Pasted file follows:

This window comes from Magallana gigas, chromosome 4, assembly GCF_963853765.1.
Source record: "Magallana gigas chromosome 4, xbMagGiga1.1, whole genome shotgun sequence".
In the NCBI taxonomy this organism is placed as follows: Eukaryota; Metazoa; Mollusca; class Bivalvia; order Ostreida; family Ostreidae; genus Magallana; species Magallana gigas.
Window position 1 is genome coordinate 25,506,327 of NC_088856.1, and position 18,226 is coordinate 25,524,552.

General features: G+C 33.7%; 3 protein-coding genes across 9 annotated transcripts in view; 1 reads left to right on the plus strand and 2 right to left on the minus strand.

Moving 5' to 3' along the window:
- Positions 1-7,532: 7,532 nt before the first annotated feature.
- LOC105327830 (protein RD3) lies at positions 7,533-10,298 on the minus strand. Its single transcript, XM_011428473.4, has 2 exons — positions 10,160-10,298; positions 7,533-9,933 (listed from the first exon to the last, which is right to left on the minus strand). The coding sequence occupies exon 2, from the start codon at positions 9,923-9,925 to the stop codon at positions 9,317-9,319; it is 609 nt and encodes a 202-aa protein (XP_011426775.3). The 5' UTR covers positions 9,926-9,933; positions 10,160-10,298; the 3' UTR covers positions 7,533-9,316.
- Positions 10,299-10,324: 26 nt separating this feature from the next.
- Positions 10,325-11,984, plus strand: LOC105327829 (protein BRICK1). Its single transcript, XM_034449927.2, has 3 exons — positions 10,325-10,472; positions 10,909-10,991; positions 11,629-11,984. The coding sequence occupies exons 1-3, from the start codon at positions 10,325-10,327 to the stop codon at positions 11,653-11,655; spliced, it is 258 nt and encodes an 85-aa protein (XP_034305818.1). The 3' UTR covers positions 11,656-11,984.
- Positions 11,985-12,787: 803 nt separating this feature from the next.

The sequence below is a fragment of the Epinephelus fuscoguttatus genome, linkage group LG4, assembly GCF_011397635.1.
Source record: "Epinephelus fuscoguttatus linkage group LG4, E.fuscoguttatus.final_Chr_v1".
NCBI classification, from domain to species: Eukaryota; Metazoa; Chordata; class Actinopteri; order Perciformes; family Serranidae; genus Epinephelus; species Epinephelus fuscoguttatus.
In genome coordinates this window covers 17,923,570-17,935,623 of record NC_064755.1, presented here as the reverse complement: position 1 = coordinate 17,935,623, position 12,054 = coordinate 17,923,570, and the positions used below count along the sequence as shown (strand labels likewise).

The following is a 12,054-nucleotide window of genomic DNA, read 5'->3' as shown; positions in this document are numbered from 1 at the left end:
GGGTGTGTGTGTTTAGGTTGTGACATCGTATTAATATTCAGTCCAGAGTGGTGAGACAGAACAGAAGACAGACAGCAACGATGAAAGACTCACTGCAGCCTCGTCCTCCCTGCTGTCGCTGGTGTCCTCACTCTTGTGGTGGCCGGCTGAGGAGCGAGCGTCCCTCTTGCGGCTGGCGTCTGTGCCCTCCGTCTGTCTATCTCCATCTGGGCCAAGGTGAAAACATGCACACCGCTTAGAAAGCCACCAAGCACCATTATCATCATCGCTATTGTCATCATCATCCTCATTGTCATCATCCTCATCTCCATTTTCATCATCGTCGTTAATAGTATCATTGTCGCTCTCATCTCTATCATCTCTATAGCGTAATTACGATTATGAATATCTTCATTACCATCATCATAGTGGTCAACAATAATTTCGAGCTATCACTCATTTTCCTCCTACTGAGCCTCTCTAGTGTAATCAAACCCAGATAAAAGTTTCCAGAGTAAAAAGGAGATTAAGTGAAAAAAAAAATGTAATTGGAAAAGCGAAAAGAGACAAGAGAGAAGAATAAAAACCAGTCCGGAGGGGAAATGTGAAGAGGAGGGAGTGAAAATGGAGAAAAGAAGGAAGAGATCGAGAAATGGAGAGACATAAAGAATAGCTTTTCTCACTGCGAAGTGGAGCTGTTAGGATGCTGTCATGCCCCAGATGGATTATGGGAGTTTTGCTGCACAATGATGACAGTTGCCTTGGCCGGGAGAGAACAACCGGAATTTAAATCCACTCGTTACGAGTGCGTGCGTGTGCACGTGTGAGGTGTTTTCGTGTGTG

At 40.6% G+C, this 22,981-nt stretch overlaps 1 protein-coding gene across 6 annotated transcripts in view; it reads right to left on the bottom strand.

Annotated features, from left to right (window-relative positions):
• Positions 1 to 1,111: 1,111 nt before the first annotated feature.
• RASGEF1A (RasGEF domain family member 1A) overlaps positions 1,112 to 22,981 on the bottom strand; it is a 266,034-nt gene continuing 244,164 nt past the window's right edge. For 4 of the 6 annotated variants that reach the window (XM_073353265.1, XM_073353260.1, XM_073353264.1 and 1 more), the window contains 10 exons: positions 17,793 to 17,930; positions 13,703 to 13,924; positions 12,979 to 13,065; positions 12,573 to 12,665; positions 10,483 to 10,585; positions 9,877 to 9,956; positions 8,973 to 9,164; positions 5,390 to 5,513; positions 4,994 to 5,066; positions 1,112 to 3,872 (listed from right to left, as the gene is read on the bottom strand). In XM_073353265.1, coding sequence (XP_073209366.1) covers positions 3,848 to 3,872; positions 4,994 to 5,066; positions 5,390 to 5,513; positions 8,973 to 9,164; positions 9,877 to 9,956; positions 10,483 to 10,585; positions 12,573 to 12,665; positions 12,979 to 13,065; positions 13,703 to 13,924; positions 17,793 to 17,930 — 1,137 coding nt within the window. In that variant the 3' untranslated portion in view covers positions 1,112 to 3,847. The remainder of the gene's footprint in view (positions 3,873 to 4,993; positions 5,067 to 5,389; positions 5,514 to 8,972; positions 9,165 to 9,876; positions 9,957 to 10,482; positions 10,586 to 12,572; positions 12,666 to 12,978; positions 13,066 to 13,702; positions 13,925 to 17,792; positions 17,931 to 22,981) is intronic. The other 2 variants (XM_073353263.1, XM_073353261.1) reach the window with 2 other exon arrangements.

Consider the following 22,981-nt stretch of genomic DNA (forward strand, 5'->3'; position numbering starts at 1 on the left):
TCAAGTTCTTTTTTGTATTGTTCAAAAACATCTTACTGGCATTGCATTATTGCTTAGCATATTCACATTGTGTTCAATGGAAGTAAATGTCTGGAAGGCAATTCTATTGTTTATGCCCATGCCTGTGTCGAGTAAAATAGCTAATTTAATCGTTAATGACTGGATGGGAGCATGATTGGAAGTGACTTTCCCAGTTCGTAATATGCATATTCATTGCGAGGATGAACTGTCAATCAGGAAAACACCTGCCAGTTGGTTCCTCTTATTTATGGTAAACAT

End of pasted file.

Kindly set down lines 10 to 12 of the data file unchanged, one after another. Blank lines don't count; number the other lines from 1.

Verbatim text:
- Positions 10,325-11,984, plus strand: LOC105327829 (protein BRICK1). Its single transcript, XM_034449927.2, has 3 exons — positions 10,325-10,472; positions 10,909-10,991; positions 11,629-11,984. The coding sequence occupies exons 1-3, from the start codon at positions 10,325-10,327 to the stop codon at positions 11,653-11,655; spliced, it is 258 nt and encodes an 85-aa protein (XP_034305818.1). The 3' UTR covers positions 11,656-11,984.
- Positions 11,985-12,787: 803 nt separating this feature from the next.

The sequence below is a fragment of the Epinephelus fuscoguttatus genome, linkage group LG4, assembly GCF_011397635.1.